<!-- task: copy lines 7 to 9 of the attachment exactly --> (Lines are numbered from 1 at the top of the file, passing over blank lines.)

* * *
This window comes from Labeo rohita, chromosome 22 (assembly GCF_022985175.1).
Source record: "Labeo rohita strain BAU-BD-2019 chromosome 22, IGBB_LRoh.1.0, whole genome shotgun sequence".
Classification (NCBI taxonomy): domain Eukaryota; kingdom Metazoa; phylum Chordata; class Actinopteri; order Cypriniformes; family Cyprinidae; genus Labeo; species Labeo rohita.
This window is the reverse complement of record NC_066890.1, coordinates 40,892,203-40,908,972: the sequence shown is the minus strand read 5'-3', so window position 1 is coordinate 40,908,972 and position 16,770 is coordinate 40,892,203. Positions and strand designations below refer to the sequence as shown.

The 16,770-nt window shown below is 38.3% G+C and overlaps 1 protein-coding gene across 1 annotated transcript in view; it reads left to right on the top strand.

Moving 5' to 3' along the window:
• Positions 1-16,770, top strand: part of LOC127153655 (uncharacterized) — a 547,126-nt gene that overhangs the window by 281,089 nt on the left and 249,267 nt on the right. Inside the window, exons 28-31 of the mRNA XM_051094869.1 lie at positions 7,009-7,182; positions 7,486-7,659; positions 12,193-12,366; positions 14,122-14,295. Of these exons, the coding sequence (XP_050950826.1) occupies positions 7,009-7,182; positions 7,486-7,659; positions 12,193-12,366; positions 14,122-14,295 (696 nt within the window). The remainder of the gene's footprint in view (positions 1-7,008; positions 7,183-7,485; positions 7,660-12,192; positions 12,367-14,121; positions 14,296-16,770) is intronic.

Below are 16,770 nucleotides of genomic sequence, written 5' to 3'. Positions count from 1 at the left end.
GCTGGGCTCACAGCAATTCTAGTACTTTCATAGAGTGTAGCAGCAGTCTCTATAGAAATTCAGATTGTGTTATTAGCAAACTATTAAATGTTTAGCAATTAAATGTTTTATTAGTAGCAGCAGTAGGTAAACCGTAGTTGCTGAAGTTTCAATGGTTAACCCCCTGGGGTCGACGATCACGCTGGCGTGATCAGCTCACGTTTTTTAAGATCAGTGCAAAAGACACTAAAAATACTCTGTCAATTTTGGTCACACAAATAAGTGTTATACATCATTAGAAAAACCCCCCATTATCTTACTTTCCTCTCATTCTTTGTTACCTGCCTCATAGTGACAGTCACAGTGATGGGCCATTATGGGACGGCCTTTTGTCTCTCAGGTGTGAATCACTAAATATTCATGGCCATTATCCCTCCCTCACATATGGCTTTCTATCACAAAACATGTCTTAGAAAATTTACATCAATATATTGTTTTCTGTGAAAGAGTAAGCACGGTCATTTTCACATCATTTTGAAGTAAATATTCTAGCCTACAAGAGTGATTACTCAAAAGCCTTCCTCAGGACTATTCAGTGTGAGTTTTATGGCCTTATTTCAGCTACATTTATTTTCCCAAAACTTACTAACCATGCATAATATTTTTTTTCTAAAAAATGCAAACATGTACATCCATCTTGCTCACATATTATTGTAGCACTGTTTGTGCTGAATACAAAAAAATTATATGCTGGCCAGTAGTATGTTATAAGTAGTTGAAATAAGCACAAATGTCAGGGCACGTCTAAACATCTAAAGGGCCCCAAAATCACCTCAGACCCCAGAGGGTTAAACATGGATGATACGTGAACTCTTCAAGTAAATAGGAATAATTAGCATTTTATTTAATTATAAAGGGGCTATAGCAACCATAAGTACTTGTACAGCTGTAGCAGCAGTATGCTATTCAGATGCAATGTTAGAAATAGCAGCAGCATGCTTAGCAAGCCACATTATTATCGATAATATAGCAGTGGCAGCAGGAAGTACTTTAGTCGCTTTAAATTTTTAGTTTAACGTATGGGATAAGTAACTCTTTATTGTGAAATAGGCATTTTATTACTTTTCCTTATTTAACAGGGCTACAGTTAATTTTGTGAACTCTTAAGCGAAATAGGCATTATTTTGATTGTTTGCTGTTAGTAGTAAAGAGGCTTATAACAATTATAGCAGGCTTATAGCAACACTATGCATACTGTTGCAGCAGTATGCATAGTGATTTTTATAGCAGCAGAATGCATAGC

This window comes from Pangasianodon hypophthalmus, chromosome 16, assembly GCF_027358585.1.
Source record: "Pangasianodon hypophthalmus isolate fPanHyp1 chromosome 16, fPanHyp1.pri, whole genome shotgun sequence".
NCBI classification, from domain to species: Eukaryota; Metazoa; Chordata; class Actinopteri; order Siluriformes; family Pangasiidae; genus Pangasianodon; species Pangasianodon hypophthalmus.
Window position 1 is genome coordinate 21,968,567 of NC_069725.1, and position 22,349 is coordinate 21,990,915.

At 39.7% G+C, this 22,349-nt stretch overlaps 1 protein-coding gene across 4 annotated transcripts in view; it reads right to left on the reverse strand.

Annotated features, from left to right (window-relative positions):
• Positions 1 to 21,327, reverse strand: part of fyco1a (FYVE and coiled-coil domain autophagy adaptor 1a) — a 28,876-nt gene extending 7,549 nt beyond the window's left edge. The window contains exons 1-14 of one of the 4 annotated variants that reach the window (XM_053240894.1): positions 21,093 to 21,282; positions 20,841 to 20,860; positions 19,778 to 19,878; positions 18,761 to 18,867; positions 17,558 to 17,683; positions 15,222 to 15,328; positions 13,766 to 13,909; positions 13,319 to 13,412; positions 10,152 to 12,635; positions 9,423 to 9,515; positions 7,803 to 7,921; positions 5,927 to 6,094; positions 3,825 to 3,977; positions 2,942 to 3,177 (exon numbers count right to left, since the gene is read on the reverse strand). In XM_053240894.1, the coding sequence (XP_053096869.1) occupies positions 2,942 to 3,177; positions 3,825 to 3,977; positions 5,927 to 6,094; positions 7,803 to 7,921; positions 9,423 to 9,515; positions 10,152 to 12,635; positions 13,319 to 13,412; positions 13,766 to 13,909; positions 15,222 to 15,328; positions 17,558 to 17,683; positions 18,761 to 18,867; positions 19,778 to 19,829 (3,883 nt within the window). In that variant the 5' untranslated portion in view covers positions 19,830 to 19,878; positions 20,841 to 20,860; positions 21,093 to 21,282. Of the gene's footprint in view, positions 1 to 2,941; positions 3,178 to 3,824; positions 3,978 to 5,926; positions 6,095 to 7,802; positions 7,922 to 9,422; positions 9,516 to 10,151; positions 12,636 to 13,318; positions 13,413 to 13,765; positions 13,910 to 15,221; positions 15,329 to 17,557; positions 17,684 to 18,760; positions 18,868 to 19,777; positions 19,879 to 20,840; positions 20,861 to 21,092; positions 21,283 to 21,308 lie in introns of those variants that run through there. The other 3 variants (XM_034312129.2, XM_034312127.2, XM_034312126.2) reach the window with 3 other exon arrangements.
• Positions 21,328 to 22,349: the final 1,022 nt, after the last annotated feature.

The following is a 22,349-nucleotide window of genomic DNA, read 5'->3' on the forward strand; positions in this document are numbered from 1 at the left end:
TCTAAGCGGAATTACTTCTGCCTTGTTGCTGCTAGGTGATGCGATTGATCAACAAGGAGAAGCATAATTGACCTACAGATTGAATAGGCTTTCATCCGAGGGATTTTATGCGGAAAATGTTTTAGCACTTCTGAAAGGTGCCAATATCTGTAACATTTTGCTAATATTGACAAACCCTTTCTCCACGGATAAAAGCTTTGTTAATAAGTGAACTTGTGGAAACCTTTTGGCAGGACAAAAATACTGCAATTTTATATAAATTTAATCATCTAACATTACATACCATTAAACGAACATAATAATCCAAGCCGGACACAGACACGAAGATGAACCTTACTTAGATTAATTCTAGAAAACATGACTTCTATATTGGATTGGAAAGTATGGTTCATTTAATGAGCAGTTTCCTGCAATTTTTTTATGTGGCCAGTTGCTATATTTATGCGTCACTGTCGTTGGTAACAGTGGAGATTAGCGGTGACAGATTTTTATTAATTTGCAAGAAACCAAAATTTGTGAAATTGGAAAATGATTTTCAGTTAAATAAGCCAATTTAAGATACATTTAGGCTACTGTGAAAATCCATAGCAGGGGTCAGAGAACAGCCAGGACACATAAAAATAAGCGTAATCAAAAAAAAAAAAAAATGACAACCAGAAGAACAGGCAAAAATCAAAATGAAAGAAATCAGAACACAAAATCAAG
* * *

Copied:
• Positions 1-16,770, top strand: part of LOC127153655 (uncharacterized) — a 547,126-nt gene that overhangs the window by 281,089 nt on the left and 249,267 nt on the right. Inside the window, exons 28-31 of the mRNA XM_051094869.1 lie at positions 7,009-7,182; positions 7,486-7,659; positions 12,193-12,366; positions 14,122-14,295. Of these exons, the coding sequence (XP_050950826.1) occupies positions 7,009-7,182; positions 7,486-7,659; positions 12,193-12,366; positions 14,122-14,295 (696 nt within the window). The remainder of the gene's footprint in view (positions 1-7,008; positions 7,183-7,485; positions 7,660-12,192; positions 12,367-14,121; positions 14,296-16,770) is intronic.

Below are 16,770 nucleotides of genomic sequence, written 5' to 3'. Positions count from 1 at the left end.
GCTGGGCTCACAGCAATTCTAGTACTTTCATAGAGTGTAGCAGCAGTCTCTATAGAAATTCAGATTGTGTTATTAGCAAACTATTAAATGTTTAGCAATTAAATGTTTTATTAGTAGCAGCAGTAGGTAAACCGTAGTTGCTGAAGTTTCAATGGTTAACCCCCTGGGGTCGACGATCACGCTGGCGTGATCAGCTCACGTTTTTTAAGATCAGTGCAAAAGACACTAAAAATACTCTGTCAATTTTGGTCACACAAATAAGTGTTATACATCATTAGAAAAACCCCCCATTATCTTACTTTCCTCTCATTCTTTGTTACCTGCCTCATAGTGACAGTCACAGTGATGGGCCATTATGGGACGGCCTTTTGTCTCTCAGGTGTGAATCACTAAATATTCATGGCCATTATCCCTCCCTCACATATGGCTTTCTATCACAAAACATGTCTTAGAAAATTTACATCAATATATTGTTTTCTGTGAAAGAGTAAGCACGGTCATTTTCACATCATTTTGAAGTAAATATTCTAGCCTACAAGAGTGATTACTCAAAAGCCTTCCTCAGGACTATTCAGTGTGAGTTTTATGGCCTTATTTCAGCTACATTTATTTTCCCAAAACTTACTAACCATGCATAATATTTTTTTTCTAAAAAATGCAAACATGTACATCCATCTTGCTCACATATTATTGTAGCACTGTTTGTGCTGAATACAAAAAAATTATATGCTGGCCAGTAGTATGTTATAAGTAGTTGAAATAAGCACAAATGTCAGGGCACGTCTAAACATCTAAAGGGCCCCAAAATCACCTCAGACCCCAGAGGGTTAAACATGGATGATACGTGAACTCTTCAAGTAAATAGGAATAATTAGCATTTTATTTAATTATAAAGGGGCTATAGCAACCATAAGTACTTGTACAGCTGTAGCAGCAGTATGCTATTCAGATGCAATGTTAGAAATAGCAGCAGCATGCTTAGCAAGCCACATTATTATCGATAATATAGCAGTGGCAGCAGGAAGTACTTTAGTCGCTTTAAATTTTTAGTTTAACGTATGGGATAAGTAACTCTTTATTGTGAAATAGGCATTTTATTACTTTTCCTTATTTAACAGGGCTACAGTTAATTTTGTGAACTCTTAAGCGAAATAGGCATTATTTTGATTGTTTGCTGTTAGTAGTAAAGAGGCTTATAACAATTATAGCAGGCTTATAGCAACACTATGCATACTGTTGCAGCAGTATGCATAGTGATTTTTATAGCAGCAGAATGCATAGC